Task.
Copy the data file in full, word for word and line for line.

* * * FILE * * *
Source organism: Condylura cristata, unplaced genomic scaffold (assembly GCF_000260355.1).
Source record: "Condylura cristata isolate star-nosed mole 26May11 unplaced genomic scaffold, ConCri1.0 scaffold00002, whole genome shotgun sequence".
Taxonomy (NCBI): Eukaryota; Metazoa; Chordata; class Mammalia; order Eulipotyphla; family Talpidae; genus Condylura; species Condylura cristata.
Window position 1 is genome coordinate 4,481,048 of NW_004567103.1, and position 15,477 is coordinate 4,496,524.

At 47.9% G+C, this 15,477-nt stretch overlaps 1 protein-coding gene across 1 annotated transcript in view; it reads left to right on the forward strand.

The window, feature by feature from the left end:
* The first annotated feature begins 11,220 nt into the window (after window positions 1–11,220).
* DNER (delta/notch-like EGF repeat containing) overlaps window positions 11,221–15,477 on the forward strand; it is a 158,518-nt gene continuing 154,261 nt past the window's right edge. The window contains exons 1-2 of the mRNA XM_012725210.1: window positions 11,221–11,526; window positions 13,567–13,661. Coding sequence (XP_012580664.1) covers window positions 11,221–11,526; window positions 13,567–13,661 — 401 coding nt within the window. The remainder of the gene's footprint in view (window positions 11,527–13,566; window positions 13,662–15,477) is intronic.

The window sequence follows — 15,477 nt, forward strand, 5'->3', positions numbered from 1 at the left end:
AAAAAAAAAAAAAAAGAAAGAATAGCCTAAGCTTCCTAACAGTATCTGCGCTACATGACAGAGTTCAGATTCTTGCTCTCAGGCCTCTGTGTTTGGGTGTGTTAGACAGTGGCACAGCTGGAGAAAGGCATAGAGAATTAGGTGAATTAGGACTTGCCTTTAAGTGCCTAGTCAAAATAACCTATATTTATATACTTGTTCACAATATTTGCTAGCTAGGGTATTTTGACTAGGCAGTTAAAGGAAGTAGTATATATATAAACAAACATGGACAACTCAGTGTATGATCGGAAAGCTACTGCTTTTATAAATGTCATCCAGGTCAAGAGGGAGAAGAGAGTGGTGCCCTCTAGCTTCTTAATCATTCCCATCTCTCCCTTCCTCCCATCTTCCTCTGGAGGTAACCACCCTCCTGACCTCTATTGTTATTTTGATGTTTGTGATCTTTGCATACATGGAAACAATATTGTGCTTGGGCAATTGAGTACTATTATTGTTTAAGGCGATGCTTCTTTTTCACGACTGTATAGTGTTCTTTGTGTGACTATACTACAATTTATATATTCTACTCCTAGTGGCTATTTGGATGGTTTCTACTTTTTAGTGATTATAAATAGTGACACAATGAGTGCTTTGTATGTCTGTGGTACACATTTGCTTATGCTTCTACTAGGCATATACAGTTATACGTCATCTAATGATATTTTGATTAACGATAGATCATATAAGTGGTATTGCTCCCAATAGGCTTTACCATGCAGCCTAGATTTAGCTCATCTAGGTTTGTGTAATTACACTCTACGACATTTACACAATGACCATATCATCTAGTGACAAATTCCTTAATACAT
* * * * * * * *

Source organism: Condylura cristata, unplaced genomic scaffold (assembly GCF_000260355.1).
Source record: "Condylura cristata isolate star-nosed mole 26May11 unplaced genomic scaffold, ConCri1.0 scaffold00002, whole genome shotgun sequence".
Taxonomy (NCBI): Eukaryota; Metazoa; Chordata; class Mammalia; order Eulipotyphla; family Talpidae; genus Condylura; species Condylura cristata.
Window position 1 is genome coordinate 4,481,048 of NW_004567103.1, and position 15,477 is coordinate 4,496,524.

At 47.9% G+C, this 15,477-nt stretch overlaps 1 protein-coding gene across 1 annotated transcript in view; it reads left to right on the forward strand.

The window, feature by feature from the left end:
* The first annotated feature begins 11,220 nt into the window (after window positions 1–11,220).
* DNER (delta/notch-like EGF repeat containing) overlaps window positions 11,221–15,477 on the forward strand; it is a 158,518-nt gene continuing 154,261 nt past the window's right edge. The window contains exons 1-2 of the mRNA XM_012725210.1: window positions 11,221–11,526; window positions 13,567–13,661. Coding sequence (XP_012580664.1) covers window positions 11,221–11,526; window positions 13,567–13,661 — 401 coding nt within the window. The remainder of the gene's footprint in view (window positions 11,527–13,566; window positions 13,662–15,477) is intronic.

The window sequence follows — 15,477 nt, forward strand, 5'->3', positions numbered from 1 at the left end:
AAAAAAAAAAAAAAAGAAAGAATAGCCTAAGCTTCCTAACAGTATCTGCGCTACATGACAGAGTTCAGATTCTTGCTCTCAGGCCTCTGTGTTTGGGTGTGTTAGACAGTGGCACAGCTGGAGAAAGGCATAGAGAATTAGGTGAATTAGGACTTGCCTTTAAGTGCCTAGTCAAAATAACCTATATTTATATACTTGTTCACAATATTTGCTAGCTAGGGTATTTTGACTAGGCAGTTAAAGGAAGTAGTATATATATAAACAAACATGGACAACTCAGTGTATGATCGGAAAGCTACTGCTTTTATAAATGTCATCCAGGTCAAGAGGGAGAAGAGAGTGGTGCCCTCTAGCTTCTTAATCATTCCCATCTCTCCCTTCCTCCCATCTTCCTCTGGAGGTAACCACCCTCCTGACCTCTATTGTTATTTTGATGTTTGTGATCTTTGCATACATGGAAACAATATTGTGCTTGGGCAATTGAGTACTATTATTGTTTAAGGCGATGCTTCTTTTTCACGACTGTATAGTGTTCTTTGTGTGACTATACTACAATTTATATATTCTACTCCTAGTGGCTATTTGGATGGTTTCTACTTTTTAGTGATTATAAATAGTGACACAATGAGTGCTTTGTATGTCTGTGGTACACATTTGCTTATGCTTCTACTAGGCATATACAGTTATACGTCATCTAATGATATTTTGATTAACGATAGATCATATAAGTGGTATTGCTCCCAATAGGCTTTACCATGCAGCCTAGATTTAGCTCATCTAGGTTTGTGTAATTACACTCTACGACATTTACACAATGACCATATCATCTAGTGACAAATTCCTTAATACAT